Regardless of whether in our professional organizations or in our personal lives, time and time again we all find ourselves asking how to best make ends meet. When it comes to your nonprofit organization, making ends meet relies on getting your audience to engage beyond simply recognizing that you are working toward a good cause. In most cases we all know that you have a good cause, and if you were to ask a stranger on the street they would probably agree. The question we all struggle with is how to get your audience to go beyond saying you have a good cause to actually donating towards that cause. A very legitimate answer to that age-old question, I believe, is crowdfunding.
Here are three simple reasons why today’s nonprofit organizations should consider crowdfunding:
- It is goal oriented. While your nonprofit may have a generalized goal (i.e. to provide nourishment for impoverished children), crowdfunding allows you to hone in on a more specific goal. Crowdfunding projects are done to publish books, create movies, and just about anything else you can imagine.
- It brings people together. Because crowdfunding is done via the Internet, it allows people from anywhere in the world to view your work and donate to your cause. Crowdfunding projects are centered in San Francisco, London, Johannesburg, Moscow, and everywhere in between.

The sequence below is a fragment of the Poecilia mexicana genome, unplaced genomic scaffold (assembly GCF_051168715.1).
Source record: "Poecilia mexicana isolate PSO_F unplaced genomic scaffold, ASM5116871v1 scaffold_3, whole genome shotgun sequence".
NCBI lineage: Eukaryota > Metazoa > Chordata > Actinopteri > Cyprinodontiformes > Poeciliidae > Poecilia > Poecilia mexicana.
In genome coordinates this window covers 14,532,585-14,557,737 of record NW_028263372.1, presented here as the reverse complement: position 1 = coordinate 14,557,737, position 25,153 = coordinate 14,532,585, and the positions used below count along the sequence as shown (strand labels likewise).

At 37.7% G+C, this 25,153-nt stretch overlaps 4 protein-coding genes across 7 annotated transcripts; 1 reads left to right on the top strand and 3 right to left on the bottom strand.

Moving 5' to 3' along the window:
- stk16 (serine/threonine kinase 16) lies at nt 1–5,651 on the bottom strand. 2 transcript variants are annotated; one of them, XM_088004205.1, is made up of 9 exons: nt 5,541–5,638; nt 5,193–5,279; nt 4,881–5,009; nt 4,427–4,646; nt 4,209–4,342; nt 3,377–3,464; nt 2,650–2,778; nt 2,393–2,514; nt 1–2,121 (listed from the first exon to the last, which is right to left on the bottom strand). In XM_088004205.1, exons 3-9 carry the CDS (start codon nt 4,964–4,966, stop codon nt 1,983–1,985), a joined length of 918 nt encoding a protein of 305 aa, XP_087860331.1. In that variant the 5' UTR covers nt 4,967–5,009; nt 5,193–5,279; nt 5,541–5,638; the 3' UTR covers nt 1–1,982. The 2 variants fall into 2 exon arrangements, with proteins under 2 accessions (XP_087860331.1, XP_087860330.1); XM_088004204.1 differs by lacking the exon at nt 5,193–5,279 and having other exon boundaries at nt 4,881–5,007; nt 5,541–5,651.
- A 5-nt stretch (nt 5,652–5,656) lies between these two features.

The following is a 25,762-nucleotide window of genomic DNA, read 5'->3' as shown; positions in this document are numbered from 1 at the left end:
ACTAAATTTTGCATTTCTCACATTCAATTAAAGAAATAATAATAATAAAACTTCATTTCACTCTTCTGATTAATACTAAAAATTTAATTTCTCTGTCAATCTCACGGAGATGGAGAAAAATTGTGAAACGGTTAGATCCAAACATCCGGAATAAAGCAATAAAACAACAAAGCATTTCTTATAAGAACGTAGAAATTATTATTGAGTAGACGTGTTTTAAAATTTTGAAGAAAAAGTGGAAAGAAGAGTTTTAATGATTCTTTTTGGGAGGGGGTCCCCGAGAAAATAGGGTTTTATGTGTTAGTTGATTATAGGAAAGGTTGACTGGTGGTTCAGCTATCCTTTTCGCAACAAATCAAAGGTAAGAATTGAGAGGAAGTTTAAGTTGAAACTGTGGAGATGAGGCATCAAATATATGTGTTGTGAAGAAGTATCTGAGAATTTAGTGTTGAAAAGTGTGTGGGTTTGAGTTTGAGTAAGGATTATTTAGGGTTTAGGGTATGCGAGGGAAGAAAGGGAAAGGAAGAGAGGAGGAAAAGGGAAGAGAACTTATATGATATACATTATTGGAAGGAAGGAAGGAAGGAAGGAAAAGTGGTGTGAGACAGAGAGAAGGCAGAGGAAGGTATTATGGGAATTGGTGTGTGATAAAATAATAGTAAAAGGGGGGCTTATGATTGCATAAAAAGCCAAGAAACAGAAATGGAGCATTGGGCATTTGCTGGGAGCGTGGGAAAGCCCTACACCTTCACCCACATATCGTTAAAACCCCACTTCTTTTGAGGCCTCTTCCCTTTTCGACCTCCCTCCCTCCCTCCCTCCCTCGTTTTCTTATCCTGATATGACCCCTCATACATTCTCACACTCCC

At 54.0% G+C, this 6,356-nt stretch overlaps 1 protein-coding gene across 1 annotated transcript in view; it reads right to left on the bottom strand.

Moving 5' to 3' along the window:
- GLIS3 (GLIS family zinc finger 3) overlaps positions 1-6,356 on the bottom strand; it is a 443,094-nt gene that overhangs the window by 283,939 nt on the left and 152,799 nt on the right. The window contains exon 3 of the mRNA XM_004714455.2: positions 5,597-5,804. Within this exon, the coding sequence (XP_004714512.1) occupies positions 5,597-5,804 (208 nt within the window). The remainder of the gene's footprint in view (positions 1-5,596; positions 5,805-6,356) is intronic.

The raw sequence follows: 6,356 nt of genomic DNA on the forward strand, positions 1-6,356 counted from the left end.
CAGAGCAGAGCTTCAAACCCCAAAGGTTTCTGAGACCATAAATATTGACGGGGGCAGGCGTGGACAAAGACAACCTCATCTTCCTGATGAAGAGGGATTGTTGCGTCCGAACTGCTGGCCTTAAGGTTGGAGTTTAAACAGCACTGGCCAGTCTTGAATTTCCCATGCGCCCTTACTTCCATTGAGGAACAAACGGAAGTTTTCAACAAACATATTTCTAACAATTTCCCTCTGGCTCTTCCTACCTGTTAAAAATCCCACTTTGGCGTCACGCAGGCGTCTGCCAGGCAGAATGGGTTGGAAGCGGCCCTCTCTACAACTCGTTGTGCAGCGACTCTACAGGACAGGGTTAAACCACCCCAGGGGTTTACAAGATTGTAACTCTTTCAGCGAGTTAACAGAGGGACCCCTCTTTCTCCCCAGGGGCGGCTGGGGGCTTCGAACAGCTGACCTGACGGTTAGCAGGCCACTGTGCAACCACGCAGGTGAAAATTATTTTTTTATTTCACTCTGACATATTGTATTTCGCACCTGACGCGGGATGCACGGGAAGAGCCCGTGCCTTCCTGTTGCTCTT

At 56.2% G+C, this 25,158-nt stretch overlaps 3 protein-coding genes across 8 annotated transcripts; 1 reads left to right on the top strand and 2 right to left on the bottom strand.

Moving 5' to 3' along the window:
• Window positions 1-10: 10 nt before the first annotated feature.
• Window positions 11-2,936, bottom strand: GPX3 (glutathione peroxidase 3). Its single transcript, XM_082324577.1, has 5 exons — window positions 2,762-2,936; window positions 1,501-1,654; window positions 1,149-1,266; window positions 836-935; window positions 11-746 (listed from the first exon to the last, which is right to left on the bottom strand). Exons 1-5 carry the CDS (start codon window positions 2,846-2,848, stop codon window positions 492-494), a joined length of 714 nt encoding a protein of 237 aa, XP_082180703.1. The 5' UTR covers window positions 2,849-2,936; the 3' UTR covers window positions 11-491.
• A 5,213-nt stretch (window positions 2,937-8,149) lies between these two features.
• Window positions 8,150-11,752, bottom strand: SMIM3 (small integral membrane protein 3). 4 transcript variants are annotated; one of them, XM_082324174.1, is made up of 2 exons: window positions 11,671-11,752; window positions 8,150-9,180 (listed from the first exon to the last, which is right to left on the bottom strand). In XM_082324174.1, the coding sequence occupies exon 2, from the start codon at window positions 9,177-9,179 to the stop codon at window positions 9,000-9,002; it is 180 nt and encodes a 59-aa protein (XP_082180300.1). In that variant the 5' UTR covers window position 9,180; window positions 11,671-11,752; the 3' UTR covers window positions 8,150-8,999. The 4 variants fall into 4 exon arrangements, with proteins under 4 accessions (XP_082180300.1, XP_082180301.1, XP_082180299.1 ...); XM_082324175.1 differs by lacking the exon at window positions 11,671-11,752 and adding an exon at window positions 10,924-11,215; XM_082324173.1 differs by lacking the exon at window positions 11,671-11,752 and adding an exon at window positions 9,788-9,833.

- It makes the impossible possible. Crowdfunding brings projects to life. Since the genesis of crowdfunding, projects that never would have happened before have become a reality. This can entice donors to be a part of something that has either never happened before, or was made possible by them because of their donations.
Of course not every single nonprofit activity is the right activity to consider building a crowdfunding campaign around, and as an organization you will carefully consider how to construct a crowdfunding campaign in the most effective way for the most appropriate parts of your effort. However, in the big picture, this social phenomenon is, at its least, breaking with tradition, and at its most, disrupting the status quo within corporate economics. The ability to achieve one’s goal is no longer based solely on immediately available capital. Now, anyone with a great idea can achieve their goal by asking the entire internet-accessible world to fund it. So, when will you start?